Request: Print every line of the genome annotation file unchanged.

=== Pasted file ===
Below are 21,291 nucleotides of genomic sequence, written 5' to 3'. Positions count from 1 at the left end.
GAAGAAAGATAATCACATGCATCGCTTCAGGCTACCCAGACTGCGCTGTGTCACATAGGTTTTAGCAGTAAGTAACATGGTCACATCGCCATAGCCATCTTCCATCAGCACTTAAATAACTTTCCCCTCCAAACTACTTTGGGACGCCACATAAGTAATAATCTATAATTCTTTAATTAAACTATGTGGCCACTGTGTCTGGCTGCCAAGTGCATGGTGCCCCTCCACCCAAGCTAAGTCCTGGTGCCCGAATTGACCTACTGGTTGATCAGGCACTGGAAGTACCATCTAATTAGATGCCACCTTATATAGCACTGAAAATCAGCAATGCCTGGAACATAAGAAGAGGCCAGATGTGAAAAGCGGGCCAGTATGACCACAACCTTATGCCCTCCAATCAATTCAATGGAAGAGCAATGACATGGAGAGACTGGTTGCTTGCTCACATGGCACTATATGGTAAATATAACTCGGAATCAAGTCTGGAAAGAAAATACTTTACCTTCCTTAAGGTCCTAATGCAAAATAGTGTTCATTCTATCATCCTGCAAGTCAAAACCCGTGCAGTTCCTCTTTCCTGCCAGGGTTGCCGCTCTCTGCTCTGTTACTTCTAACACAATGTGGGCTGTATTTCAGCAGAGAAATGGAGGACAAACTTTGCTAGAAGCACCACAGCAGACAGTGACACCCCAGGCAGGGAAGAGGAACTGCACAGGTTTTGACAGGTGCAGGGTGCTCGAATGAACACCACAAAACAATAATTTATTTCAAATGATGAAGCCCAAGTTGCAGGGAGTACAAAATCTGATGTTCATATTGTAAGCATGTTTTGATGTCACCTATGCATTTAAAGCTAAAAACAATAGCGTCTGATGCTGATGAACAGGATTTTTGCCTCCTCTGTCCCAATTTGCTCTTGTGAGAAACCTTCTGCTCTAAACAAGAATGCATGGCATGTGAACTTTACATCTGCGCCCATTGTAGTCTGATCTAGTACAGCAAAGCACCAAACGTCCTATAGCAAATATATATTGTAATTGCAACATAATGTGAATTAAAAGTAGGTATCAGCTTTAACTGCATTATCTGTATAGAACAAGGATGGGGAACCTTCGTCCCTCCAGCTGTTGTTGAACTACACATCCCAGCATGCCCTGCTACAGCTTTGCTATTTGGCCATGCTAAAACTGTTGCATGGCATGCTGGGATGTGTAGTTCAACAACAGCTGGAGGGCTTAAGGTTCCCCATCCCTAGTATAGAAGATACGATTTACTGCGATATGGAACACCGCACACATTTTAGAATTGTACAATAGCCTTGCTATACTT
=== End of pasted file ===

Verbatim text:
Below are 21,291 nucleotides of genomic sequence, written 5' to 3'. Positions count from 1 at the left end.
GAAGAAAGATAATCACATGCATCGCTTCAGGCTACCCAGACTGCGCTGTGTCACATAGGTTTTAGCAGTAAGTAACATGGTCACATCGCCATAGCCATCTTCCATCAGCACTTAAATAACTTTCCCCTCCAAACTACTTTGGGACGCCACATAAGTAATAATCTATAATTCTTTAATTAAACTATGTGGCCACTGTGTCTGGCTGCCAAGTGCATGGTGCCCCTCCACCCAAGCTAAGTCCTGGTGCCCGAATTGACCTACTGGTTGATCAGGCACTGGAAGTACCATCTAATTAGATGCCACCTTATATAGCACTGAAAATCAGCAATGCCTGGAACATAAGAAGAGGCCAGATGTGAAAAGCGGGCCAGTATGACCACAACCTTATGCCCTCCAATCAATTCAATGGAAGAGCAATGACATGGAGAGACTGGTTGCTTGCTCACATGGCACTATATGGTAAATATAACTCGGAATCAAGTCTGGAAAGAAAATACTTTACCTTCCTTAAGGTCCTAATGCAAAATAGTGTTCATTCTATCATCCTGCAAGTCAAAACCCGTGCAGTTCCTCTTTCCTGCCAGGGTTGCCGCTCTCTGCTCTGTTACTTCTAACACAATGTGGGCTGTATTTCAGCAGAGAAATGGAGGACAAACTTTGCTAGAAGCACCACAGCAGACAGTGACACCCCAGGCAGGGAAGAGGAACTGCACAGGTTTTGACAGGTGCAGGGTGCTCGAATGAACACCACAAAACAATAATTTATTTCAAATGATGAAGCCCAAGTTGCAGGGAGTACAAAATCTGATGTTCATATTGTAAGCATGTTTTGATGTCACCTATGCATTTAAAGCTAAAAACAATAGCGTCTGATGCTGATGAACAGGATTTTTGCCTCCTCTGTCCCAATTTGCTCTTGTGAGAAACCTTCTGCTCTAAACAAGAATGCATGGCATGTGAACTTTACATCTGCGCCCATTGTAGTCTGATCTAGTACAGCAAAGCACCAAACGTCCTATAGCAAATATATATTGTAATTGCAACATAATGTGAATTAAAAGTAGGTATCAGCTTTAACTGCATTATCTGTATAGAACAAGGATGGGGAACCTTCGTCCCTCCAGCTGTTGTTGAACTACACATCCCAGCATGCCCTGCTACAGCTTTGCTATTTGGCCATGCTAAAACTGTTGCATGGCATGCTGGGATGTGTAGTTCAACAACAGCTGGAGGGCTTAAGGTTCCCCATCCCTAGTATAGAAGATACGATTTACTGCGATATGGAACACCGCACACATTTTAGAATTGTACAATAGCCTTGCTATACTT